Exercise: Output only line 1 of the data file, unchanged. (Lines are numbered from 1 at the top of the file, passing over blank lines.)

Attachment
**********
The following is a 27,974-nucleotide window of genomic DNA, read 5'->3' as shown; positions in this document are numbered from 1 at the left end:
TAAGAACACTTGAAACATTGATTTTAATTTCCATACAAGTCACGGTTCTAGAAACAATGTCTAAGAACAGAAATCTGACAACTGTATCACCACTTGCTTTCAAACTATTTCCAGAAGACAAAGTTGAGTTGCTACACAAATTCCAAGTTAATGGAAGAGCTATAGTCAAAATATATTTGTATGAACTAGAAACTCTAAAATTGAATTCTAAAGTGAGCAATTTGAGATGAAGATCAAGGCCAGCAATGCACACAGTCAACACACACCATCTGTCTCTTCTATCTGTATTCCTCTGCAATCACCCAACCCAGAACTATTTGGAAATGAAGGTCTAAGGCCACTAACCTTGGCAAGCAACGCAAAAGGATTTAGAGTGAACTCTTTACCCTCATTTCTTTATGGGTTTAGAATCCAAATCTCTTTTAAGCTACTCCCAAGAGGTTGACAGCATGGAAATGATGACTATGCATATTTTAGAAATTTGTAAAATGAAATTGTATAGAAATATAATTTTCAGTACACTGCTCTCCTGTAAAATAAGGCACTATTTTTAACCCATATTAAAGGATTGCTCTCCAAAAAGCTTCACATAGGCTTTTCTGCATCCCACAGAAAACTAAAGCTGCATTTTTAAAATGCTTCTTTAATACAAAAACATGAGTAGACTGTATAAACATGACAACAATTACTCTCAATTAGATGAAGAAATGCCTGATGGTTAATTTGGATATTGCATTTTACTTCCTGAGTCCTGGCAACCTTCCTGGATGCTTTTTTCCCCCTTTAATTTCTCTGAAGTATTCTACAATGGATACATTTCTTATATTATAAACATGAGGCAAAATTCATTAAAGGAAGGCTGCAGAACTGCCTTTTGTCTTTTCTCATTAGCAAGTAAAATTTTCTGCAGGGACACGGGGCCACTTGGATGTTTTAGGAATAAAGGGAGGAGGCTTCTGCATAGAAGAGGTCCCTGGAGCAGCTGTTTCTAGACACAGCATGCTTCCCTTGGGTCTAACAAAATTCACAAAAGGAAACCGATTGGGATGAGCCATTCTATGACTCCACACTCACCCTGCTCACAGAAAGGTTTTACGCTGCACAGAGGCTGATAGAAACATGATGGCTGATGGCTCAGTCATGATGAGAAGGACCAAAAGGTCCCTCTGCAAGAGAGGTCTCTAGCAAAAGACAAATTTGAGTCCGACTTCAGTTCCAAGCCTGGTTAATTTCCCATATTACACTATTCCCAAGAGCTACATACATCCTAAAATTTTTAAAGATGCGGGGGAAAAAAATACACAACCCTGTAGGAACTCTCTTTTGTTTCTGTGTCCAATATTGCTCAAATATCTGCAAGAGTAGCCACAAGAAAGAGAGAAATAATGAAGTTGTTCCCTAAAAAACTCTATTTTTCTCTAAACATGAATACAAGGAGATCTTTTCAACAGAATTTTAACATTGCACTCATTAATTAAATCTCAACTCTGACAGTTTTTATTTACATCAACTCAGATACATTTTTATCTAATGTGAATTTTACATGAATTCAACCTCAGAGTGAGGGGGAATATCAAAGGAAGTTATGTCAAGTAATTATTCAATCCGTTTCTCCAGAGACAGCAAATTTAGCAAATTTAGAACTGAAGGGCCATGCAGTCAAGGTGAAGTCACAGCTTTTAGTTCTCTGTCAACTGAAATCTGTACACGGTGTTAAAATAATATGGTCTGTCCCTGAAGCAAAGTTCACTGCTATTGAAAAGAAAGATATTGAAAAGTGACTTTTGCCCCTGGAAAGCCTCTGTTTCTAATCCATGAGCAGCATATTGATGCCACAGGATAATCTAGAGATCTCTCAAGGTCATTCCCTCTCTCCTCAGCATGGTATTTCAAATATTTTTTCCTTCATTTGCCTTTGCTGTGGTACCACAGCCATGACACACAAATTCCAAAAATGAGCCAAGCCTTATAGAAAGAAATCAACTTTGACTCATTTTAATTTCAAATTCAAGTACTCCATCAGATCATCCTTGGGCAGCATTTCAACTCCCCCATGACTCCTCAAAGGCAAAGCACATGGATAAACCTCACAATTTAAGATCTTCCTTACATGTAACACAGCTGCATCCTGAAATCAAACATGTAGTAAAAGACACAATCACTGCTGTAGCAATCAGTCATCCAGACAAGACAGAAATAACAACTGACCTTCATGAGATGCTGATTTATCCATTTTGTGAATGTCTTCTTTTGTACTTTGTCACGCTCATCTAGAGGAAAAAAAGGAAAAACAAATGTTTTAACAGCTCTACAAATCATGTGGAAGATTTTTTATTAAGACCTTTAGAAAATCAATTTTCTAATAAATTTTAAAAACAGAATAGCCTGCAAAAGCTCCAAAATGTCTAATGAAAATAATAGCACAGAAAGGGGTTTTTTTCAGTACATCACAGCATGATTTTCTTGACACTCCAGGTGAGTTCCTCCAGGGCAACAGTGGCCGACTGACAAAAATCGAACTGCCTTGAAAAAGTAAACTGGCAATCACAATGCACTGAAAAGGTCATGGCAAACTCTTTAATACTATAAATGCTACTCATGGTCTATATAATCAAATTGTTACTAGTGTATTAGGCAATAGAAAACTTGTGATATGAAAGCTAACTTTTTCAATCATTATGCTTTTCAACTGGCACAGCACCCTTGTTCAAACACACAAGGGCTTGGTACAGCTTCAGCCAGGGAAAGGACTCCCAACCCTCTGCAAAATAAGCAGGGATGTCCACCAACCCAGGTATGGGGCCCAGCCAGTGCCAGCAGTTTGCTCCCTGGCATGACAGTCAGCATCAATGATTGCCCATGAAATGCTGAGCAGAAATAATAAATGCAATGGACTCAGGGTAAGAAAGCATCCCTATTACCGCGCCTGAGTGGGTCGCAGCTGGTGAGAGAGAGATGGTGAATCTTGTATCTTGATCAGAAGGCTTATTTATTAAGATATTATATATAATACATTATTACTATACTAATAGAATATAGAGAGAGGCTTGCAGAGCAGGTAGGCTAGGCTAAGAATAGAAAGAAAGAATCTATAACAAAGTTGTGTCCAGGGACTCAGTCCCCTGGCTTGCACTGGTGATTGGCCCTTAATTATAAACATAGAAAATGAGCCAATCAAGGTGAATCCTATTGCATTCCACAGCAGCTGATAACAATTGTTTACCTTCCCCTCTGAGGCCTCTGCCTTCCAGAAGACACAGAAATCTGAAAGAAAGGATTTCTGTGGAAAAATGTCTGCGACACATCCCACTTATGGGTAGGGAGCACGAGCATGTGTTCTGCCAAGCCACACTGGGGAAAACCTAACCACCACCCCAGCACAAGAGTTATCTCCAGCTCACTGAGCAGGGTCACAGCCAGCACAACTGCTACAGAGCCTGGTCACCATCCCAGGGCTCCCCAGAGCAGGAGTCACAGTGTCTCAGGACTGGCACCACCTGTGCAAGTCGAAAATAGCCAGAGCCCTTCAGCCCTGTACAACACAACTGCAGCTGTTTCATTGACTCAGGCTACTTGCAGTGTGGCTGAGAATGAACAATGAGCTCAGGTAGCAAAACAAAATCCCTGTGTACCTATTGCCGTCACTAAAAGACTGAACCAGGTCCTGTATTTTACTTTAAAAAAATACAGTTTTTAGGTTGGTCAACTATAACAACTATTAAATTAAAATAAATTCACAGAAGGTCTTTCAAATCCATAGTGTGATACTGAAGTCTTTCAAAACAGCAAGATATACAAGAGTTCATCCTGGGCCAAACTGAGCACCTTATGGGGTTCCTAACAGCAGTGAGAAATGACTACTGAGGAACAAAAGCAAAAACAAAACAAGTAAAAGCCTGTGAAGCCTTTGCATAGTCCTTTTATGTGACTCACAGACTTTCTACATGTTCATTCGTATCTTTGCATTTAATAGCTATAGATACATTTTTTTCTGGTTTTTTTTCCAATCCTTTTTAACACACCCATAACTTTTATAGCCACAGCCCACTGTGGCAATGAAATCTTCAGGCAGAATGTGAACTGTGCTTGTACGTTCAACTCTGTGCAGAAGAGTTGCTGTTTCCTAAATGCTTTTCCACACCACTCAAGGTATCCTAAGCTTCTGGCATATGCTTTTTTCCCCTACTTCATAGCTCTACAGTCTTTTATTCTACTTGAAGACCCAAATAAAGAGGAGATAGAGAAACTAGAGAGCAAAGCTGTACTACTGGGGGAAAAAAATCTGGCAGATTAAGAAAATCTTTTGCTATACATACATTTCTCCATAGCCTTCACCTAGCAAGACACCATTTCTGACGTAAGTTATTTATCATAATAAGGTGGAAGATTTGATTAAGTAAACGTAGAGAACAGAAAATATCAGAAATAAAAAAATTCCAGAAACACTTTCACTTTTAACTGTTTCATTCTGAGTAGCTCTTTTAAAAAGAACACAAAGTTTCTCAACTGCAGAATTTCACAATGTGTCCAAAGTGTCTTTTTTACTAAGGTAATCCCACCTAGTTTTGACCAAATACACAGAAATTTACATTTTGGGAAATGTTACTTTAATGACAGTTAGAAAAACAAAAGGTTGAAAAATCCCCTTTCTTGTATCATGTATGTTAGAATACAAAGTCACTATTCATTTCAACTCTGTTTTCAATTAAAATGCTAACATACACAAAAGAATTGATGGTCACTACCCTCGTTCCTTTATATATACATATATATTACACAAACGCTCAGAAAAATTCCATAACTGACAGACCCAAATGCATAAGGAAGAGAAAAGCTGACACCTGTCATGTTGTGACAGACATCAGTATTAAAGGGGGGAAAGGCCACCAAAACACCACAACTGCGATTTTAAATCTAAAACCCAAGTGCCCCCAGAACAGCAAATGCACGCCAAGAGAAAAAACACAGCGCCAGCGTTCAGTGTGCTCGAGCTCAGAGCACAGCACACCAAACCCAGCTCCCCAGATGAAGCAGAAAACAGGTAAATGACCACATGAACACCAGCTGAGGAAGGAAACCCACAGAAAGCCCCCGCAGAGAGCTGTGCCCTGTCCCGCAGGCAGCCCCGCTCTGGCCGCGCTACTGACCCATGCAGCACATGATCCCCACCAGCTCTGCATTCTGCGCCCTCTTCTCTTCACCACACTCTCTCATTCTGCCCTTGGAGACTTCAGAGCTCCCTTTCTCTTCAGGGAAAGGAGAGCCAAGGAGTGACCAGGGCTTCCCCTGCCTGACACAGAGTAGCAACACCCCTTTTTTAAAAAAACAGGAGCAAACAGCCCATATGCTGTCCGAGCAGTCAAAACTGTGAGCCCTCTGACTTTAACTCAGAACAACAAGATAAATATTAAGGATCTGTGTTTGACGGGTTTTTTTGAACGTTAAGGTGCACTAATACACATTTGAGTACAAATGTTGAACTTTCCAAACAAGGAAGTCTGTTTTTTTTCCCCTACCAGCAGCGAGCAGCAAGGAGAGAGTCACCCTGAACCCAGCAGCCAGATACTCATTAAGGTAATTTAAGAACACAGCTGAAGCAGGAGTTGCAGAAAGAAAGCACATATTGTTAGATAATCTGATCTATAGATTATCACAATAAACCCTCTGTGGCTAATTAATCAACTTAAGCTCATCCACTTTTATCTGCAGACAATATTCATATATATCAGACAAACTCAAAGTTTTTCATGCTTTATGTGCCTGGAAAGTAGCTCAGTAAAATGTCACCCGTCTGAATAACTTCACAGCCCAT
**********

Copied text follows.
The following is a 27,974-nucleotide window of genomic DNA, read 5'->3' as shown; positions in this document are numbered from 1 at the left end: